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Bahrain opposition shuns election deadline

Bahrain's largest Shiite opposition group, Wefaq, says it intends to miss Wednesday's deadline to register for by-elections in protest at a government crackdown on Shiite demonstrators this year

AFP , Wednesday 24 Aug 2011
Bahrain
Wefaq party in Bahrain
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Bahrain's largest Shiite opposition group Wefaq said it would miss Wednesday's deadline to register for by-elections for the 18 parliamentary seats it quit in protest at a government crackdown on mostly Shiite demonstrators this year.

"The core issue is that the legislative authority does not exist any more," Khalil al-Marzouq, a former Wefaq lawmaker, explaining why the bloc would not contest the 24 September polls.

Troops from Saudi Arabia and other Gulf states went into Bahrain in March to help quell protests in the Sunni-ruled kingdom, in which at least 30 people, including four policemen, were killed, hundreds wounded and more than 1,000 detained.

King Hamad bin Isa al-Khalifa started a national dialogue in July to tackle the issues that led to the unrest in February and March, but Wefaq withdrew, saying it was under-represented and that the dialogue would not deliver the changes Bahrain needed.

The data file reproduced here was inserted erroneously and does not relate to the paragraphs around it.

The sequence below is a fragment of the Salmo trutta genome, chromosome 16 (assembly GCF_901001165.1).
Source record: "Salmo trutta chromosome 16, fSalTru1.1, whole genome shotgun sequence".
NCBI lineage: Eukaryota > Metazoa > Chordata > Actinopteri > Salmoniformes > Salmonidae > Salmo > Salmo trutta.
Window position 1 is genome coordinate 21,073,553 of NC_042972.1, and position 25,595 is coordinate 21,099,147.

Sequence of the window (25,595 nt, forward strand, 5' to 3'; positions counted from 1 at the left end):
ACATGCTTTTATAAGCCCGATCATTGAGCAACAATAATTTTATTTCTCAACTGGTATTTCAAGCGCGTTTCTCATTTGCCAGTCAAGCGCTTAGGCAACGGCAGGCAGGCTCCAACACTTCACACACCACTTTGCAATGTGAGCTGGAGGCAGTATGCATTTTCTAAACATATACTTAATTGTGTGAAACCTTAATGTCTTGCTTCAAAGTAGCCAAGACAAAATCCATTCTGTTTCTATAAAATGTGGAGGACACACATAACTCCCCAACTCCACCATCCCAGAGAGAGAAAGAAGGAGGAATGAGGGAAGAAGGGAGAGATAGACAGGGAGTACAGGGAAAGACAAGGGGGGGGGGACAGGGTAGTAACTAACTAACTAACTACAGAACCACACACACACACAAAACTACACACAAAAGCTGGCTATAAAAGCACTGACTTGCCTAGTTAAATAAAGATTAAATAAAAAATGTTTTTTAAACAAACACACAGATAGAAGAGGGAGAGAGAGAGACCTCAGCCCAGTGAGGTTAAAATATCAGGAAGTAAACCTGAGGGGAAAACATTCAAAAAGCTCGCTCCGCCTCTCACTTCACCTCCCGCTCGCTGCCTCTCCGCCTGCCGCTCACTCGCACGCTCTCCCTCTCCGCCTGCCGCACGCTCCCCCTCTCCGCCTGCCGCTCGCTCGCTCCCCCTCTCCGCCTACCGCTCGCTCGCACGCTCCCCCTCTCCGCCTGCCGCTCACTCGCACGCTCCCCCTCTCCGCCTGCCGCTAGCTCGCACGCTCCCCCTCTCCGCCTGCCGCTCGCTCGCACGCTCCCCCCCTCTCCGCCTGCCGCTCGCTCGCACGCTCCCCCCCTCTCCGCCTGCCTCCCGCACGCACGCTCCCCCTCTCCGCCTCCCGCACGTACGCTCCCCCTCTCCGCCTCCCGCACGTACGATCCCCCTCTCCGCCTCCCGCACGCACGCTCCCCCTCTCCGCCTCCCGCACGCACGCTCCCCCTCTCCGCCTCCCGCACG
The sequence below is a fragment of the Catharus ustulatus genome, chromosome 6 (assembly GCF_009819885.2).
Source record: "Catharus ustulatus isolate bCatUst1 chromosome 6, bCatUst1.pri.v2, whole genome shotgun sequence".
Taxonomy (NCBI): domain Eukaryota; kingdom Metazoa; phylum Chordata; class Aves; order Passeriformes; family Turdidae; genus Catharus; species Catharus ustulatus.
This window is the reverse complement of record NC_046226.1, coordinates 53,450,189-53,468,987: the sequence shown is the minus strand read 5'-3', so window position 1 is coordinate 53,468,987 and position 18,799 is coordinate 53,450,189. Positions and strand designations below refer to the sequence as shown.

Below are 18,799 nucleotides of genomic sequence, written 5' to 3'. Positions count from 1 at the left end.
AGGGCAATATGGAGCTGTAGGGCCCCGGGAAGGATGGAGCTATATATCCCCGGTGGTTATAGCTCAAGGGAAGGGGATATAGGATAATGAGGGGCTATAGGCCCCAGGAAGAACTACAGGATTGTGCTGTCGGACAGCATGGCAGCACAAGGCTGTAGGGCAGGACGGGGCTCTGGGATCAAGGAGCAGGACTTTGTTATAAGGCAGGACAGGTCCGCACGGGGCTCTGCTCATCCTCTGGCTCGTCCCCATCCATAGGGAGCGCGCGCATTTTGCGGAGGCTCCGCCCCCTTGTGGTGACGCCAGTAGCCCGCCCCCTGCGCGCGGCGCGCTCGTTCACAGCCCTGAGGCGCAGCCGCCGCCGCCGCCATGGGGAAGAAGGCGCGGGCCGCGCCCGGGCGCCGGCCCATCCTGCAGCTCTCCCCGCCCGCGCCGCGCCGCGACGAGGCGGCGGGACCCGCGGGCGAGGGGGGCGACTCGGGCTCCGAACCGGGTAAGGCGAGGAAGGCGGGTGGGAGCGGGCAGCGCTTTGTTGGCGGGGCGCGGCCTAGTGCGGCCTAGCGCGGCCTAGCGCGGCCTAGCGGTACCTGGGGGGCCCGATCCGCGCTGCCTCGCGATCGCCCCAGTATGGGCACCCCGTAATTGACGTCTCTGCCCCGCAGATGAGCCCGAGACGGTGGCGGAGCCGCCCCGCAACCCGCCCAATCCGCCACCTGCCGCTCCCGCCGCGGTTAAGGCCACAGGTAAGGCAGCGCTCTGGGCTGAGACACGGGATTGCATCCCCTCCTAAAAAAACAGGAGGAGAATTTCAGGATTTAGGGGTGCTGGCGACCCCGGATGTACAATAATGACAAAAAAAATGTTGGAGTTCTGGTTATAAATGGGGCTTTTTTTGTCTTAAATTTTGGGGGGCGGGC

The government of Bahrain, which hosts the U.S. Fifth Fleet, said reconvening a fully elected parliament was crucial to enact reforms proposed by the national dialogue and endorsed by the king, including enhancing the legislative body's powers.

The government said in a statement that it regretted Wefaq's decision to boycott the election.

"This is the opportunity for the people of Bahrain to vote in large numbers, thereby significantly boosting the reform process," Khalifa al-Dhahrani, speaker of the 40-seat parliament, said in the statement.

Although the king agreed to expanding the powers of the elected parliament last month, the broader powers of an appointed upper chamber are expected to be left intact.

Bahrain's Shiite majority demanded broader political liberties and an end to sectarian discrimination. A few Shiite groups, but not Wefaq, called for the monarchy to be abolished.

The government has said the unrest was sectarian and backed by non-Arab Shiite Iran. Bahraini Shiites denied this.

They say they are systematically denied access to land and jobs, and cite the naturalisation of foreign Sunnis, some of whom serve in the security forces, as proof of a policy of sectarian rule.

Bahrain has asked a panel of international law and human rights experts to investigate the protests and their aftermath.

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